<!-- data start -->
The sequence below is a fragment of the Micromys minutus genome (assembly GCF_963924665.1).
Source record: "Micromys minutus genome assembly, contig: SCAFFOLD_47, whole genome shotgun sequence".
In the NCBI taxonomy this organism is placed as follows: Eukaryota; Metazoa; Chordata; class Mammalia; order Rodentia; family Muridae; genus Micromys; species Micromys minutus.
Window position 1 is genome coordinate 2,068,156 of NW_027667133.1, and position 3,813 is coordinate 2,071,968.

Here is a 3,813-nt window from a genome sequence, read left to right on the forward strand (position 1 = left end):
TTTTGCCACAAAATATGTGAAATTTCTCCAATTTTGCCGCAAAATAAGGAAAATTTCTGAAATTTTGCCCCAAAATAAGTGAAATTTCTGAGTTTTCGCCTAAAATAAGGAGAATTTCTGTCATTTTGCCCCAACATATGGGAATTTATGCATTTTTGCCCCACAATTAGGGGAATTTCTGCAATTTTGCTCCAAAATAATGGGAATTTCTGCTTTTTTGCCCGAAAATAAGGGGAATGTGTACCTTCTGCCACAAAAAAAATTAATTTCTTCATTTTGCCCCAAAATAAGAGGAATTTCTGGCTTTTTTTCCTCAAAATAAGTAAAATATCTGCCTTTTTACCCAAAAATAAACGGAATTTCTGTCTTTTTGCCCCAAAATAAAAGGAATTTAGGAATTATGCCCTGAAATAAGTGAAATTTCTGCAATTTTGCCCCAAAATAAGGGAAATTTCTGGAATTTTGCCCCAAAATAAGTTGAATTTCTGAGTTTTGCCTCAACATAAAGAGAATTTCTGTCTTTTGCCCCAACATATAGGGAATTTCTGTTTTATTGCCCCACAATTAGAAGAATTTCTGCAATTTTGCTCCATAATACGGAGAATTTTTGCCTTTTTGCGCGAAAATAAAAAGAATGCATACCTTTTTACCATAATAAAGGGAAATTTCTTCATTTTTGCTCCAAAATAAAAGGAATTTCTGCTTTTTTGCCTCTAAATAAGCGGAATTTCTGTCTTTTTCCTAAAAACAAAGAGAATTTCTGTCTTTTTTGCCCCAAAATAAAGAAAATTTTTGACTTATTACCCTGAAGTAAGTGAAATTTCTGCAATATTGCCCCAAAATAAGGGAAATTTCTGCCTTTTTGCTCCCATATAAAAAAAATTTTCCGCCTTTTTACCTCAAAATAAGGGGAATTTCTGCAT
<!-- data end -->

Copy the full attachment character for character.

The sequence below is a fragment of the Micromys minutus genome (assembly GCF_963924665.1).
Source record: "Micromys minutus genome assembly, contig: SCAFFOLD_47, whole genome shotgun sequence".
In the NCBI taxonomy this organism is placed as follows: Eukaryota; Metazoa; Chordata; class Mammalia; order Rodentia; family Muridae; genus Micromys; species Micromys minutus.
Window position 1 is genome coordinate 2,068,156 of NW_027667133.1, and position 3,813 is coordinate 2,071,968.

Here is a 3,813-nt window from a genome sequence, read left to right on the forward strand (position 1 = left end):
TTTTGCCACAAAATATGTGAAATTTCTCCAATTTTGCCGCAAAATAAGGAAAATTTCTGAAATTTTGCCCCAAAATAAGTGAAATTTCTGAGTTTTCGCCTAAAATAAGGAGAATTTCTGTCATTTTGCCCCAACATATGGGAATTTATGCATTTTTGCCCCACAATTAGGGGAATTTCTGCAATTTTGCTCCAAAATAATGGGAATTTCTGCTTTTTTGCCCGAAAATAAGGGGAATGTGTACCTTCTGCCACAAAAAAAATTAATTTCTTCATTTTGCCCCAAAATAAGAGGAATTTCTGGCTTTTTTTCCTCAAAATAAGTAAAATATCTGCCTTTTTACCCAAAAATAAACGGAATTTCTGTCTTTTTGCCCCAAAATAAAAGGAATTTAGGAATTATGCCCTGAAATAAGTGAAATTTCTGCAATTTTGCCCCAAAATAAGGGAAATTTCTGGAATTTTGCCCCAAAATAAGTTGAATTTCTGAGTTTTGCCTCAACATAAAGAGAATTTCTGTCTTTTGCCCCAACATATAGGGAATTTCTGTTTTATTGCCCCACAATTAGAAGAATTTCTGCAATTTTGCTCCATAATACGGAGAATTTTTGCCTTTTTGCGCGAAAATAAAAAGAATGCATACCTTTTTACCATAATAAAGGGAAATTTCTTCATTTTTGCTCCAAAATAAAAGGAATTTCTGCTTTTTTGCCTCTAAATAAGCGGAATTTCTGTCTTTTTCCTAAAAACAAAGAGAATTTCTGTCTTTTTTGCCCCAAAATAAAGAAAATTTTTGACTTATTACCCTGAAGTAAGTGAAATTTCTGCAATATTGCCCCAAAATAAGGGAAATTTCTGCCTTTTTGCTCCCATATAAAAAAAATTTTCCGCCTTTTTACCTCAAAATAAGGGGAATTTCTGCAT